Title:
Trip unit input method and device using a multiple conductor current transformer
Kind Code:
A1


Abstract:
A trip unit input circuit configured to generate a signal proportional to current in respective phase lines of a power line and to provide operational power from a corresponding primary current transformer, the circuit comprising: a current sensor circuit configured to provide an output signal indicative of current flow through a respective phase line; a secondary current transformer in operable communication with the corresponding primary current transformer; and a power supply circuit coupled to an output winding of the secondary transformer, the power supply circuit being isolated from the current sensor circuit by the secondary current transformer.



Inventors:
Staver, Daniel (Colorado Springs, CO, US)
Dougherty, John (Collegeville, PA, US)
Fletcher, David (Simsbury, CT, US)
Application Number:
10/063221
Publication Date:
10/02/2003
Filing Date:
03/29/2002
Assignee:
STAVER DANIEL
DOUGHERTY JOHN
FLETCHER DAVID
Primary Class:
International Classes:
H02H1/06; H02H1/00; (IPC1-7): H02H3/08
View Patent Images:
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Primary Examiner:
PATEL, RAJNIKANT B
Attorney, Agent or Firm:
CANTOR COLBURN LLP (Hartford, CT, US)
Claims:
1. A trip unit input circuit configured to generate a signal proportional to current in respective phase lines of a power line and to provide operational power from a corresponding primary current transformer, the circuit comprising: a current sensor circuit configured to provide an output signal indicative of current flow through a respective phase line; a secondary current transformer in operable communication with the corresponding primary current transformer; and a power supply circuit coupled to an output winding of said secondary transformer, said power supply circuit being isolated from said current sensor circuit by said secondary current transformer.

2. The trip unit input circuit of claim 1 wherein said current sensor circuit is configured with an output resistance to provide said output signal.

3. The trip unit input circuit of claim 2 wherein said sensor circuit includes an external reference voltage applied to said output resistance.

4. The trip unit input circuit of claim 3 wherein said output resistance includes two burden resistors in series providing two current range signals.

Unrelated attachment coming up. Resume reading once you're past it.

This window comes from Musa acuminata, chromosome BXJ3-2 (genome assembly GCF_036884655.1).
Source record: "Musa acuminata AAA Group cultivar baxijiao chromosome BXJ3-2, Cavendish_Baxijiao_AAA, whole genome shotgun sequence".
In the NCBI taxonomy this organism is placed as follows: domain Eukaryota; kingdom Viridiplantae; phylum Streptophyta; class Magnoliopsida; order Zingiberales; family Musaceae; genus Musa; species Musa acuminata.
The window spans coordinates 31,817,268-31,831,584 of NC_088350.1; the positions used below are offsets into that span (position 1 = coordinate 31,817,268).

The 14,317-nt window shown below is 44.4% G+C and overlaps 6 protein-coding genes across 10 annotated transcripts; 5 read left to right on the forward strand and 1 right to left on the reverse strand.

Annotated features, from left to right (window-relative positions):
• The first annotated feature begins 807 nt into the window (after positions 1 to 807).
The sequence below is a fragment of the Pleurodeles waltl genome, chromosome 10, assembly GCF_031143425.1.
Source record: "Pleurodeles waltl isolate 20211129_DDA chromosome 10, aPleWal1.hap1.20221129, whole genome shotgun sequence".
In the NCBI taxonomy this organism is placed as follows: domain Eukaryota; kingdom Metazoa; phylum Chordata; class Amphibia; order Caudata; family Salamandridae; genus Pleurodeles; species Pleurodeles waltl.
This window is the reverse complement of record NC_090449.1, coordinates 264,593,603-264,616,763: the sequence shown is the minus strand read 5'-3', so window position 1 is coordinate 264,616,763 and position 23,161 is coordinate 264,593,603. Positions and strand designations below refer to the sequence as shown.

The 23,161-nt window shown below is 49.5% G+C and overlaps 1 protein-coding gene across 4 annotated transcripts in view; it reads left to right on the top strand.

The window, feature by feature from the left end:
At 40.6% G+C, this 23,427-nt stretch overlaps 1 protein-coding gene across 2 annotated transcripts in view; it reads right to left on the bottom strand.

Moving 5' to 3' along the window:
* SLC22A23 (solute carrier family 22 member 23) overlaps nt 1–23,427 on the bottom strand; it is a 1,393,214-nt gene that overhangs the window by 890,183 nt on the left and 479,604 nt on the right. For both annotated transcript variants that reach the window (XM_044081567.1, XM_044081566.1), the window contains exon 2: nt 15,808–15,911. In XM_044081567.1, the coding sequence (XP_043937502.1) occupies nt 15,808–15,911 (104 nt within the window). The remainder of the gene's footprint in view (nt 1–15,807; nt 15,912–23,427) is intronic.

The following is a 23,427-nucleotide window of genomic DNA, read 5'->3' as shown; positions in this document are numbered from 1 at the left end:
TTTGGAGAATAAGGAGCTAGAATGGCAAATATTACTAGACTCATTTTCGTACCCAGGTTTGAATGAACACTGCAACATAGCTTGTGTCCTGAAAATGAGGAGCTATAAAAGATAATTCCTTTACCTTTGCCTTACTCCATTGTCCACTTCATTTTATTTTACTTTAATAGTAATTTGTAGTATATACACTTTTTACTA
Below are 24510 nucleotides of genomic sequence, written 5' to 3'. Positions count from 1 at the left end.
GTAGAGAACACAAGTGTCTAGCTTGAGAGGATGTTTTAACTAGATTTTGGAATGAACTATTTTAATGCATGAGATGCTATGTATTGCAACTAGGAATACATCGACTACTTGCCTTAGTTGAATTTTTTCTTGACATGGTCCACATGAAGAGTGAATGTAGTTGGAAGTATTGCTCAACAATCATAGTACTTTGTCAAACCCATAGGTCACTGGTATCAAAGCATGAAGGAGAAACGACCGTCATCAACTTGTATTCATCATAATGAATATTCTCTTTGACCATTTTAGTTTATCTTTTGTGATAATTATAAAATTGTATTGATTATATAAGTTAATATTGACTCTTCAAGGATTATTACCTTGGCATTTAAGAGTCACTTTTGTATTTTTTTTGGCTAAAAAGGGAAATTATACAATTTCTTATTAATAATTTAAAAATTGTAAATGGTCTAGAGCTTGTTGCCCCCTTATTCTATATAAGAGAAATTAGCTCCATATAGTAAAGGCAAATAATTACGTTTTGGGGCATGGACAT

5. The trip unit input circuit of claim 4 wherein said power supply circuit includes a diode bridge, said second output winding of said secondary current transformer being coupled to a corresponding said diode bridge.

6. The trip unit input circuit of claim 5 further comprising a control transistor coupled in parallel with said diode bridge so that when said transistor is in a nonconductive state, an output voltage is produced by said bridge rectifier.

7. The trip unit input circuit of claim 6 wherein said control transistor includes a field effect transistor (FET), said FET connecting through a diode and a capacitor.

8. A trip unit input circuit for generating a signal (Va, Vb, Vc and Vd) proportional to current in a respective phase line of a power line and for generating operational power, said input circuit comprising: a plurality of current sensor circuits, each sensor circuit in operable communication with a corresponding primary current transformers, each said current transformer having a first input winding coupled to the respective phase line to generate a current proportional to the current in the phase line and a first output winding connected to a corresponding current sensor circuit; a plurality of output resistances, each one of said plurality of output resistances coupled to said corresponding current sensor circuit selected for generating a respective signal (Va, Vb, Vc and Vd); and a plurality of secondary current transformers, each of said secondary current transformers having a second input winding coupled to a corresponding said first output winding of said primary current transformer and a second output winding coupled to a respective power supply circuit for generating operational power.

9. The input circuit of claim 8 wherein each respective one of said output resistances is coupled to an external reference voltage.

10. The input circuit of claim 8 wherein each respective one of said output resistances includes two burden resistors in series, one end of said two burden resistors in series includes an external reference voltage (Vref).

11. The input circuit of claim 10 wherein signals Va, Vb, Vc and Vd comprise Vah, Val, Vbh, Vbl, Vch, Vcl, Vdh and Vdl corresponding to voltage signals generated with respect to corresponding said two burden resistors in series for each phase line.

12. The input circuit of claim 11 wherein said voltage signals are input into an A/D converter indicative of two ranges of current signals, said A/D converter supplying each respective one of said output resistances said external reference voltage.